Ellen’s Exit and Why Conservatives Should Pause Before Rejoicing

Producer Ellen DeGeneres attends Netflix's season 1 premiere of "Green Eggs and Ham" at Hollywood Post 43 on November 3, 2019 in Hollywood, California. (Photo by VALERIE MACON / AFP) (Photo by VALERIE MACON/AFP via Getty Images)
VALERIE MACON/AFP via Getty Images

Since the news broke that Ellen DeGeneres would be ending her eponymous talk show after 19 seasons amid a drumbeat of accusations alleging a hostile work environment on set, there’s been no shortage of entertainment and media insiders celebrating.

But given that DeGeneres’ downfall comes almost entirely at the hands of anonymous accusers, conservatives should at least pause and ask why so many in Hollywood are happy to see her go before joining the “na na na na, hey hey hey, goodbye” chorus.

As The Daily Wire previously reported, the most serious charges against DeGeneres involve, not her own actions, but those of her senior executives. Executive producer Jonathan Norman is alleged to have “groomed” an underling with gifts and concert tickets before attempting to perform oral sex on him. (I have some skepticism over applying the term grooming to an adult who accepts said gifts and outings, but that’s a topic for another time.)

One unidentified junior staffer claims head writer Kevin Leman propositioned him in a bathroom at a company Christmas party. Others, also anonymous, say they saw Leman grope an assistant and heard him make inappropriate sexual comments.

Finally, five female former employees say executive producer Ed Glavin made them uncomfortable by “rubbing their shoulders and back, as well as placing his hand around their lower waist.”

All three men deny the claims, but following an internal investigation, Warner Bros, which distributes the syndicated show, fired them.

There’s no evidence as yet that DeGeneres knew of these incidents or witnessed any harassment herself, and, if the employees didn’t register complaints with HR or another superior, little reason to expect she should have known.

The rest of the accusations fall under that easily abused, amorphous term “toxic.” Like a black employee complaining of unspecified microaggressions and charging racism when she was denied a raise (Isn’t it possible there was some other reason her employer didn’t want to pay her more?). Or an unnamed staffer saying Ellen giggled and quipped, “Well, I guess every production needs their dog,” after witnessing an executive yell at the crew. If we learned nothing else from the Covington Catholic episode, we learned that there’s more than one way to read an expression of mirth. It’s entirely possible DeGeneres’ comment and chuckle were an awkward attempt to break the tension and issue a subtle rebuke.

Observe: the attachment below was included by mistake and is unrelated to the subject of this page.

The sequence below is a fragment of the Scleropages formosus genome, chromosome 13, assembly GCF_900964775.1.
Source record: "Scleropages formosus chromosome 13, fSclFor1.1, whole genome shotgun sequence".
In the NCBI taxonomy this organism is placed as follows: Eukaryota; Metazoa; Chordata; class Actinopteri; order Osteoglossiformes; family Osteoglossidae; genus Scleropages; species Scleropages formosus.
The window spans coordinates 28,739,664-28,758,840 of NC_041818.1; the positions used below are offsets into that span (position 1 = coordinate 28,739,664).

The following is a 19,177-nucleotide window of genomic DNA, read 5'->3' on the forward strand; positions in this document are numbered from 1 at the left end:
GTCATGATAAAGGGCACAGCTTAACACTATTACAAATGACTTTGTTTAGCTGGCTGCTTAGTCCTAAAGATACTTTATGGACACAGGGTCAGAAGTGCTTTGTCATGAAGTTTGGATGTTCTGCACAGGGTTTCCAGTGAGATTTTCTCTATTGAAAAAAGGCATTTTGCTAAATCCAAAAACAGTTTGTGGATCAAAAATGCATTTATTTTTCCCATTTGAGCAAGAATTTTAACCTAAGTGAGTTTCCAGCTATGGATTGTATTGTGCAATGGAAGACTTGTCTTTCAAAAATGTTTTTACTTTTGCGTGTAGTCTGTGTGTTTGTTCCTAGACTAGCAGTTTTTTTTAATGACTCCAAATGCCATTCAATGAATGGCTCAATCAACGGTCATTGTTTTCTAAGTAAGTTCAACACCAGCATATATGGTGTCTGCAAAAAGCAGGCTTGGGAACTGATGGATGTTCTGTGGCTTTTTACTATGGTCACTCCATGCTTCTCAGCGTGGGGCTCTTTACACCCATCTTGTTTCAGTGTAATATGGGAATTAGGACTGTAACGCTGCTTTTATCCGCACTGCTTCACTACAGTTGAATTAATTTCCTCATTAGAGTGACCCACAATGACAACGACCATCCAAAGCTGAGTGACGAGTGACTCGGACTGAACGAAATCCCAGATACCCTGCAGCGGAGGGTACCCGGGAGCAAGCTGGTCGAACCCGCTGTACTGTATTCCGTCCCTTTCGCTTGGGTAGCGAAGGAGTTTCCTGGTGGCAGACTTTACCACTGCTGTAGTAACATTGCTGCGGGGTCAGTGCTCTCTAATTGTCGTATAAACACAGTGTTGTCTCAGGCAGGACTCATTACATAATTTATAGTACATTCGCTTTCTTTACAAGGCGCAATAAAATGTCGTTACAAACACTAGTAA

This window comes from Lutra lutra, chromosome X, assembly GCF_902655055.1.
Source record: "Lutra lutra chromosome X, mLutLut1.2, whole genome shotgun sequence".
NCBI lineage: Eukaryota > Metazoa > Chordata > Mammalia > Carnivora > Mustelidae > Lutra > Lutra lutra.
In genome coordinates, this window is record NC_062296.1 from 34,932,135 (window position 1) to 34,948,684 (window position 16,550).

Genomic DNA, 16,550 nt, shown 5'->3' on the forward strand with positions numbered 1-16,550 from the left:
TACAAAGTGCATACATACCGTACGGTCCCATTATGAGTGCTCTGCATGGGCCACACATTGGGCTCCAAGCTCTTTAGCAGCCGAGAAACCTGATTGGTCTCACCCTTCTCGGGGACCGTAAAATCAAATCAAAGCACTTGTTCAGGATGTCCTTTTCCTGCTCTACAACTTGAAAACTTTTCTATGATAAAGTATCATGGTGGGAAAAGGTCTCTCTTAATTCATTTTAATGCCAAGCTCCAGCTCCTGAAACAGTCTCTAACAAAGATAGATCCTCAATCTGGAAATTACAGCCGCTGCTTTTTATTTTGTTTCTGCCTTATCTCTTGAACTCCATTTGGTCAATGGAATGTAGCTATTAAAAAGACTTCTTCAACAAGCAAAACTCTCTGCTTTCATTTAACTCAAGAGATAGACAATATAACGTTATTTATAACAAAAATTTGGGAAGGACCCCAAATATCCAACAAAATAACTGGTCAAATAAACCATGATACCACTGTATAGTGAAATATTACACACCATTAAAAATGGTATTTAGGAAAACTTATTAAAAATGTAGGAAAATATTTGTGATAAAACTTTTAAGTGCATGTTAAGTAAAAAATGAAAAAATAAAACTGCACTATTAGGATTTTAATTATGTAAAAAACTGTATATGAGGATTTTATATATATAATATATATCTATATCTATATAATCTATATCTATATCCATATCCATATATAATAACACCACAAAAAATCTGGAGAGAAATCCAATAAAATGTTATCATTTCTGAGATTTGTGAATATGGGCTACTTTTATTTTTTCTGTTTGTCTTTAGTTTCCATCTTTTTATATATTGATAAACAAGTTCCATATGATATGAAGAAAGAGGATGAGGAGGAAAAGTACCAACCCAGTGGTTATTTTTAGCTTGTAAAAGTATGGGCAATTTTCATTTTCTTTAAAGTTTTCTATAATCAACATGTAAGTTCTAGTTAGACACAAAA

When it comes to the entertainment industry, you can’t overestimate the power of sour grapes. Suddenly, every minor unpleasant encounter with a superior is spun into evidence of a toxic work environment. This isn’t to suggest that DeGeneres actually is the warm, fuzzy figure she plays on TV — the preponderance of cold fish anecdotes suggests she isn’t. (Though, if Hollywood were to empty of every demanding, uptight celebrity, the place would suddenly become a ghost town).

And it isn’t to say that schadenfreude is the certain motivator for everyone jumping on the anti-DeGeneres’ bandwagon. But conservatives should be the last people to pile on without proof and the first to take disgruntled former employees’ words with a grain of salt. Because if you look closely, there seem to be other reasons some are thrilled her time on our TVs has come to an end … like her willingness to make friends across the political aisle.